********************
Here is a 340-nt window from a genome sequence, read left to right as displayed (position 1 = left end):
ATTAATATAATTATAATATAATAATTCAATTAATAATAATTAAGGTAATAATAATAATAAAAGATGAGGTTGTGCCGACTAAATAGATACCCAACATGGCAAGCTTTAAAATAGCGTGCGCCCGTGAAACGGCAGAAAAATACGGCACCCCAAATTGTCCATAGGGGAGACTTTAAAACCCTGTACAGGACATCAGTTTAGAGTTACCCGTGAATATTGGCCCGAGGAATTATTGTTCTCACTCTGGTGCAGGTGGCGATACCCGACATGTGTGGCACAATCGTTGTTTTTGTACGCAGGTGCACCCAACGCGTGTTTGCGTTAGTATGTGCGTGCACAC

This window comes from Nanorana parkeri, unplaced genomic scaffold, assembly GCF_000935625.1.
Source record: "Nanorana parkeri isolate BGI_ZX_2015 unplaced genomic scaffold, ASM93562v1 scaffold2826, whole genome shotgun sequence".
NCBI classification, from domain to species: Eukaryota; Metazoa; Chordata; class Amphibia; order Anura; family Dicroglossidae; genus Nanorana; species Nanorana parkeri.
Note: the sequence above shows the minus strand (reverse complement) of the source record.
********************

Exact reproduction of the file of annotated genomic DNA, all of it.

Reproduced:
Here is a 340-nt window from a genome sequence, read left to right as displayed (position 1 = left end):
ATTAATATAATTATAATATAATAATTCAATTAATAATAATTAAGGTAATAATAATAATAAAAGATGAGGTTGTGCCGACTAAATAGATACCCAACATGGCAAGCTTTAAAATAGCGTGCGCCCGTGAAACGGCAGAAAAATACGGCACCCCAAATTGTCCATAGGGGAGACTTTAAAACCCTGTACAGGACATCAGTTTAGAGTTACCCGTGAATATTGGCCCGAGGAATTATTGTTCTCACTCTGGTGCAGGTGGCGATACCCGACATGTGTGGCACAATCGTTGTTTTTGTACGCAGGTGCACCCAACGCGTGTTTGCGTTAGTATGTGCGTGCACAC

This window comes from Nanorana parkeri, unplaced genomic scaffold, assembly GCF_000935625.1.
Source record: "Nanorana parkeri isolate BGI_ZX_2015 unplaced genomic scaffold, ASM93562v1 scaffold2826, whole genome shotgun sequence".
NCBI classification, from domain to species: Eukaryota; Metazoa; Chordata; class Amphibia; order Anura; family Dicroglossidae; genus Nanorana; species Nanorana parkeri.
Note: the sequence above shows the minus strand (reverse complement) of the source record.